We left London on an early Friday-morning Eurostar train from St Pancras with Simon and Fleur, with Steve following a few hours later. I have gushed about the joy of direct trains from London to Paris before, but direct trains from London to Amsterdam are even more wonderful and engender a feeling of European interconnectedness in a way that flying never can and never will. After a pancake and hot chocolate-based lunch we hopped on a bus to a farm just outside of the city and the one-of-a-kind waggon we had chosen to stay in. Sure, we could have gone for a hostel or something, but that wouldn’t have been half as much fun as our beloved waggon.
On Saturday we started with art at the Rijksmuseum and in particular its special exhibition Rembrandt-Velázquez – Dutch & Spanish Masters. As a piece of curation this was easily one of the best exhibitions I’ve ever seen. Rather than my usual feeling of ‘wandering through many paintings and feel like I’m not really appreciating it properly’, whoever curated this has systematically selected one Spanish and one Dutch painting on a similar theme (headined, as the title suggests, by Velázquez and Rembrandt) and then invited the visitor to compare the works side-by-side. Combined with excellent historical background text, the whole experience of walking through an art gallery suddenly felt meaningful for someone who loves history but doesn’t really know much about art. And, if you are childish like me, you can also keep a running score of Catholic vs. Protestant? by picking your favoured painting each time. (I think the Protestants won out in the end, but it was a close-run thing!)
After lunch we headed to our timed tour of the Anne Frank House. (Tip: you have to book this online in advance, so check before you visit.) Having finally read her famous diary last year I was really glad that we got a chance to visit the annexe behind a bookcase where she and her family, along with several others, hid from occupying Nazi forces for two years before being discovered and killed. There is not much I can meaningfully add here, other than that the museum is very well designed and it is both strange and haunting to walk through the rooms which Anne wrote so much about in her diary.
Much of discovering Amsterdam felt like proving that the clichés were true, and not in a bad way. Yes, the homes lining the sides of the canals are incredibly pretty and charming. Yes, there is cannabis everywhere. And yes, cycling has a dominance and a naturalness (no helmets to be seen) which I’ve not seen in any other city in the world. What was especially exciting was finding this was still true even when we ventured outside of the most touristy areas, or late at night. With many cyclists, and few cars, it’s actually possible to have streets which feel calm and quiet without being empty.
Because all other transport modes can flourish together when cars are restricted, all of the other ways to get around Amsterdam were unsurprisingly but uniformly excellent too. The buses to and from our middle-of-nowhere stop by the motorway were astonishingly frequent. The trams across the city were great and – much to our amusement – sometimes contained an entire counter in the middle of the vehicle behind which a member of staff sat and (presumably) dispensed travel advice where needed.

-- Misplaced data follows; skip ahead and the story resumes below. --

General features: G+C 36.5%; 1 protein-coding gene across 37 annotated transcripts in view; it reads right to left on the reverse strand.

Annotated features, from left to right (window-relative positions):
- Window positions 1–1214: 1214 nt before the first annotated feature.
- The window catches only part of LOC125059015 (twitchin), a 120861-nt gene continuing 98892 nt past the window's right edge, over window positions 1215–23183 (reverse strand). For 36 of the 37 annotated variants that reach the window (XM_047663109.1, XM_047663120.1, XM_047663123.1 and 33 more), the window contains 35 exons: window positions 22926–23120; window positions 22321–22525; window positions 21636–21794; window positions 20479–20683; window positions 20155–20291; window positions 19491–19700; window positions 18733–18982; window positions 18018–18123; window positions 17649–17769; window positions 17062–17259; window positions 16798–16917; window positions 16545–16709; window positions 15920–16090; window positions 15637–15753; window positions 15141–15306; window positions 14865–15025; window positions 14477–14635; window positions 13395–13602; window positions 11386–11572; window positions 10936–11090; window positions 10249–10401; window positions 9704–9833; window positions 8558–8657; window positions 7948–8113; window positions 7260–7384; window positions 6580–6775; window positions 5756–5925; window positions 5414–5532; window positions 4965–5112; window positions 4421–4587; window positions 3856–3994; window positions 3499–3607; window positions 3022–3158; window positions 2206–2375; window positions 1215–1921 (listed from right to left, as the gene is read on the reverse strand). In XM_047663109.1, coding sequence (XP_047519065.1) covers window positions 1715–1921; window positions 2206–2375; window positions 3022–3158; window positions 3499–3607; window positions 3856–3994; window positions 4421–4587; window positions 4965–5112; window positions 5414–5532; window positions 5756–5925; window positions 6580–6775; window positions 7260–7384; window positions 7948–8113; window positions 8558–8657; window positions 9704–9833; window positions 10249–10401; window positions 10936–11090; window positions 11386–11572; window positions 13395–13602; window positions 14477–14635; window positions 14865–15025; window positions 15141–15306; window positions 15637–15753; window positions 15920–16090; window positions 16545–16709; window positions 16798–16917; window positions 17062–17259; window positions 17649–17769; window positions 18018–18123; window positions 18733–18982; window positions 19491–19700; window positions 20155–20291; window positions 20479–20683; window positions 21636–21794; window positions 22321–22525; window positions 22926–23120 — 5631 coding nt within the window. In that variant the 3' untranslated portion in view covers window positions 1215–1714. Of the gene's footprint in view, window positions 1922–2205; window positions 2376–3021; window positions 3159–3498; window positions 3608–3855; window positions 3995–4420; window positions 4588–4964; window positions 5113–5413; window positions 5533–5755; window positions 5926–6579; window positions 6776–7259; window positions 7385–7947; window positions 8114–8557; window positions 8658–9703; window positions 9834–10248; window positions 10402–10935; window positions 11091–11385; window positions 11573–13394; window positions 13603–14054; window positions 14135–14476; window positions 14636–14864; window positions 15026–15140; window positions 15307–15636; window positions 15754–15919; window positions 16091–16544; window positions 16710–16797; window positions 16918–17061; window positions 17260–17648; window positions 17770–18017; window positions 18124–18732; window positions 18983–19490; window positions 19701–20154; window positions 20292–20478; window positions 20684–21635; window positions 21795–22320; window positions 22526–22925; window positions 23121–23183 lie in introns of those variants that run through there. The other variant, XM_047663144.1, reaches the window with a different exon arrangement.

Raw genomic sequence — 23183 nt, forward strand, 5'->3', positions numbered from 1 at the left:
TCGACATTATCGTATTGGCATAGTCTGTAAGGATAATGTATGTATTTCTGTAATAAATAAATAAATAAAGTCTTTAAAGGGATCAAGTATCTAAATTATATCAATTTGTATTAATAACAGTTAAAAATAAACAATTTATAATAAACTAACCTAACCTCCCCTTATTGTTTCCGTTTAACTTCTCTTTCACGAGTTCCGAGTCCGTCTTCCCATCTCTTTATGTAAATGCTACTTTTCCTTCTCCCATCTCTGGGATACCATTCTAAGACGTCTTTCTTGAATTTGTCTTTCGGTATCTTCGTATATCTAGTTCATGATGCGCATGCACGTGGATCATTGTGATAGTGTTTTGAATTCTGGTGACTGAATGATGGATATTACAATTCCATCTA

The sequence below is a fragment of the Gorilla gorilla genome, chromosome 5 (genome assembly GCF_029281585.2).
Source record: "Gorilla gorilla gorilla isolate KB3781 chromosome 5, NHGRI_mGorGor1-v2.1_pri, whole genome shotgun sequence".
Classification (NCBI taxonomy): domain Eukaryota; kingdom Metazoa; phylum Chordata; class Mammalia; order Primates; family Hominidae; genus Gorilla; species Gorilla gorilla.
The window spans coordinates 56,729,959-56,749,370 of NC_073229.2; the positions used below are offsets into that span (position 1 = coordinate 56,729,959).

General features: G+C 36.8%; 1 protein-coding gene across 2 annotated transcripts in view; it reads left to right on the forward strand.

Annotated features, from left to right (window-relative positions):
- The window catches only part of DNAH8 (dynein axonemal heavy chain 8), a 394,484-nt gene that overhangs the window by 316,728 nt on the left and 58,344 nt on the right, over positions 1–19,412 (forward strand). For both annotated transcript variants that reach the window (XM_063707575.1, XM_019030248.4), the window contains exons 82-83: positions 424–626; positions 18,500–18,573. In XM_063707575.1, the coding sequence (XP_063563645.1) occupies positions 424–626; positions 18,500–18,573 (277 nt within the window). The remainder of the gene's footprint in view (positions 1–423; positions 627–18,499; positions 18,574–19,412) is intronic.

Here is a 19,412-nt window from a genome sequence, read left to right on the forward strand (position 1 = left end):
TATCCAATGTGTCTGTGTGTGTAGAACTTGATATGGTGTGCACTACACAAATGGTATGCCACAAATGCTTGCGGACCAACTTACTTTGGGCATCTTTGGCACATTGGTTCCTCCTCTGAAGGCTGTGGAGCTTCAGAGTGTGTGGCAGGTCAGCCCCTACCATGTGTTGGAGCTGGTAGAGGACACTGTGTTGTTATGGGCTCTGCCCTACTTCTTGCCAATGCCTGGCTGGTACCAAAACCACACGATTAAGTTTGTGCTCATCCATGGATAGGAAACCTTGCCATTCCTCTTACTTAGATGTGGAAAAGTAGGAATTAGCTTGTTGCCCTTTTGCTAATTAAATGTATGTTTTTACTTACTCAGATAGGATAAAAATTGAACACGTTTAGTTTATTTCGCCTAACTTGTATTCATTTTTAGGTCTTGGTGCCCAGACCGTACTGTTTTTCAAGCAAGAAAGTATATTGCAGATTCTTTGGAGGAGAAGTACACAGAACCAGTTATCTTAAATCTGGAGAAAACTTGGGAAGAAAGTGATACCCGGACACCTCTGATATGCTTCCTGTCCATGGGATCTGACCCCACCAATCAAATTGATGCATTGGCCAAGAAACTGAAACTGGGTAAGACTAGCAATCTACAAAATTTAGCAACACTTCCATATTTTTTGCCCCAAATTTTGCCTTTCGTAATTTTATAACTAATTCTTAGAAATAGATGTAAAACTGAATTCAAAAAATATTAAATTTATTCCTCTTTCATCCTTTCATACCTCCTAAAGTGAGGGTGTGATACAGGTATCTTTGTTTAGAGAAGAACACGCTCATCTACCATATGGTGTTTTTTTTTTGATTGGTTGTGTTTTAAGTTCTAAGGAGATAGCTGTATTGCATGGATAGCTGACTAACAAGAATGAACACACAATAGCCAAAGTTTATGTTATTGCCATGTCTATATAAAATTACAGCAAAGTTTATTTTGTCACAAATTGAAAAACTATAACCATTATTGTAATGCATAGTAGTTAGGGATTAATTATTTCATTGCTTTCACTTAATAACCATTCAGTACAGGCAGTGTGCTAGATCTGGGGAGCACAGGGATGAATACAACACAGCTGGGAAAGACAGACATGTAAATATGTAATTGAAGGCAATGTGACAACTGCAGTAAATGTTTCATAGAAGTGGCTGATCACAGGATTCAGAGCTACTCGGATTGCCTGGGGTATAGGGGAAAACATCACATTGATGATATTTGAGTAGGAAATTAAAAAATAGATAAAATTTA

And let’s not forget the Amsterdam Metro with its huge, beautiful stations filled with interesting art to admire in the couple of minutes before the next train would arrive. (To be fair, the line we used was only opened last year, so maybe it’s only fair that the stations look good.) On two occasions, by the way, random members of the great Dutch public stopped and explained the background to a piece of metro art that we were looking at.
We used one other mode of transport: a train to The Hague and back on Sunday, on which we had a bit of a surreal moment when a member of staff walked down the aisle and stopped to check “if everything was OK”. We had assumed she was a ticket inspector and had taken out our tickets to show her… but no, she was just checking if things were good. (On the same train, a young girl was practicing her English by having her mother call out English words and providing the Dutch translation. So we enjoyed a constant and quite adorable stream of pretty advanced vocabulary – “prison!” “pollution!” “pitchfork!”)
Anyway. Why did we go to The Hague in the first place? Why, to visit Madurodam of course! This ‘war memorial’ to a Dutch resistance fighter, George Maduro, is in fact a huge and utterly brilliant miniature park showcasing the best of The Netherlands at 1:25 scale. Although I could easily include hundreds of photos I will try and restrain myself a little, although if you check back in the post so far you may spot several model replicas already. Suffice to say: I loved it, from the intricate historical buildings and streetscapes to the big model industrial areas like Schiphol Airport.
There are so many wonderful little touches here, like the miniature Mars trucks which pick up real mini Mars bars from their mini warehouses, or the stricken cyclist lying by the stopped car. We also had a lot of fun at the immersive ‘New Amsterdam’ experience, which pits the plucky Dutch colonists against the nasty English pirates and – outnumbered – has them totally surrender as New Amsterdam becomes New York. I don’t know how anyone could fail to love Madurodam, and it is definitely worth the extra trip out of Amsterdam to see it.
I haven’t even mentioned the food yet, but this was yet another highlight of our short trip. From pancakes to poffertjes, stroopwaffles to Surinamese food, we all ate pretty tremendously. My only regret was failing to realise that the Van Gogh Museum also runs exclusively on timed tickets and thus failing to get in before our train back home on Monday afternoon. Still, if there’s anywhere I now ‘have’ to go back to, I’m delighted that it’s Amsterdam.